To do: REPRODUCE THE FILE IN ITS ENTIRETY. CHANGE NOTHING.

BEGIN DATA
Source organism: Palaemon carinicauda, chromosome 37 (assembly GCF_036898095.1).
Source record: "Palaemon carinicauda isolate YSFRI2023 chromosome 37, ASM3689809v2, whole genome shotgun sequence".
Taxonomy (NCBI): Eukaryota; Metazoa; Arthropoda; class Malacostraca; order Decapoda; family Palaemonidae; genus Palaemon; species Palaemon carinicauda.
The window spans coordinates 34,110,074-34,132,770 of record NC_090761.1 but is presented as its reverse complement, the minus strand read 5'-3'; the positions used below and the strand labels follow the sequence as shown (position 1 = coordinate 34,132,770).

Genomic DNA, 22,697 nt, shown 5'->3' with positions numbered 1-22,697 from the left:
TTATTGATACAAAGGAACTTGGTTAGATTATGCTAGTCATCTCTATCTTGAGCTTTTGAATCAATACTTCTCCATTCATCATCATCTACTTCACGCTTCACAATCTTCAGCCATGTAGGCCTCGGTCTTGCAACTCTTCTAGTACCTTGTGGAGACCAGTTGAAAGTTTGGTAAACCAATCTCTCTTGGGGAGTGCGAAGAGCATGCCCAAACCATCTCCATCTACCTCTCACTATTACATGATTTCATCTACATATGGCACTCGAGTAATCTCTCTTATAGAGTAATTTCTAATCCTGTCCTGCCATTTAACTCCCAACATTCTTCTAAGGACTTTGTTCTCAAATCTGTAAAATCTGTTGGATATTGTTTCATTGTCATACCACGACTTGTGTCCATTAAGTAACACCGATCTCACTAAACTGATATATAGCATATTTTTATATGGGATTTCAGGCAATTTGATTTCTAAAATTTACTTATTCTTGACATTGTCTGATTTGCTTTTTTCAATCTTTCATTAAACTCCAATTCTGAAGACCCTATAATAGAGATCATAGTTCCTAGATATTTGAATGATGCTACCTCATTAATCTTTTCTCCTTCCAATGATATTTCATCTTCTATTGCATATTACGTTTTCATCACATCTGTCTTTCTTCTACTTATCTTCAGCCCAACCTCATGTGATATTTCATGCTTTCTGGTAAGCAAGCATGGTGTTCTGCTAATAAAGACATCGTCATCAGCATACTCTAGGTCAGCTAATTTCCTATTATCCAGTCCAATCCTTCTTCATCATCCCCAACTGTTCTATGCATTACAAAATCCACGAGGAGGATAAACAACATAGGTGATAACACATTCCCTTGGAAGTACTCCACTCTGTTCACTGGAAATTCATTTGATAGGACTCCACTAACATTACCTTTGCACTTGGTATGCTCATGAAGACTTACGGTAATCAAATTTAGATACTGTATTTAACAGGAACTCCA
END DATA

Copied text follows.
Source organism: Palaemon carinicauda, chromosome 37 (assembly GCF_036898095.1).
Source record: "Palaemon carinicauda isolate YSFRI2023 chromosome 37, ASM3689809v2, whole genome shotgun sequence".
Taxonomy (NCBI): Eukaryota; Metazoa; Arthropoda; class Malacostraca; order Decapoda; family Palaemonidae; genus Palaemon; species Palaemon carinicauda.
The window spans coordinates 34,110,074-34,132,770 of record NC_090761.1 but is presented as its reverse complement, the minus strand read 5'-3'; the positions used below and the strand labels follow the sequence as shown (position 1 = coordinate 34,132,770).

Genomic DNA, 22,697 nt, shown 5'->3' with positions numbered 1-22,697 from the left:
TTATTGATACAAAGGAACTTGGTTAGATTATGCTAGTCATCTCTATCTTGAGCTTTTGAATCAATACTTCTCCATTCATCATCATCTACTTCACGCTTCACAATCTTCAGCCATGTAGGCCTCGGTCTTGCAACTCTTCTAGTACCTTGTGGAGACCAGTTGAAAGTTTGGTAAACCAATCTCTCTTGGGGAGTGCGAAGAGCATGCCCAAACCATCTCCATCTACCTCTCACTATTACATGATTTCATCTACATATGGCACTCGAGTAATCTCTCTTATAGAGTAATTTCTAATCCTGTCCTGCCATTTAACTCCCAACATTCTTCTAAGGACTTTGTTCTCAAATCTGTAAAATCTGTTGGATATTGTTTCATTGTCATACCACGACTTGTGTCCATTAAGTAACACCGATCTCACTAAACTGATATATAGCATATTTTTATATGGGATTTCAGGCAATTTGATTTCTAAAATTTACTTATTCTTGACATTGTCTGATTTGCTTTTTTCAATCTTTCATTAAACTCCAATTCTGAAGACCCTATAATAGAGATCATAGTTCCTAGATATTTGAATGATGCTACCTCATTAATCTTTTCTCCTTCCAATGATATTTCATCTTCTATTGCATATTACGTTTTCATCACATCTGTCTTTCTTCTACTTATCTTCAGCCCAACCTCATGTGATATTTCATGCTTTCTGGTAAGCAAGCATGGTGTTCTGCTAATAAAGACATCGTCATCAGCATACTCTAGGTCAGCTAATTTCCTATTATCCAGTCCAATCCTTCTTCATCATCCCCAACTGTTCTATGCATTACAAAATCCACGAGGAGGATAAACAACATAGGTGATAACACATTCCCTTGGAAGTACTCCACTCTGTTCACTGGAAATTCATTTGATAGGACTCCACTAACATTACCTTTGCACTTGGTATGCTCATGAAGACTTACGGTAATCAAATTTAGATACTGTATTTAACAGGAACTCCA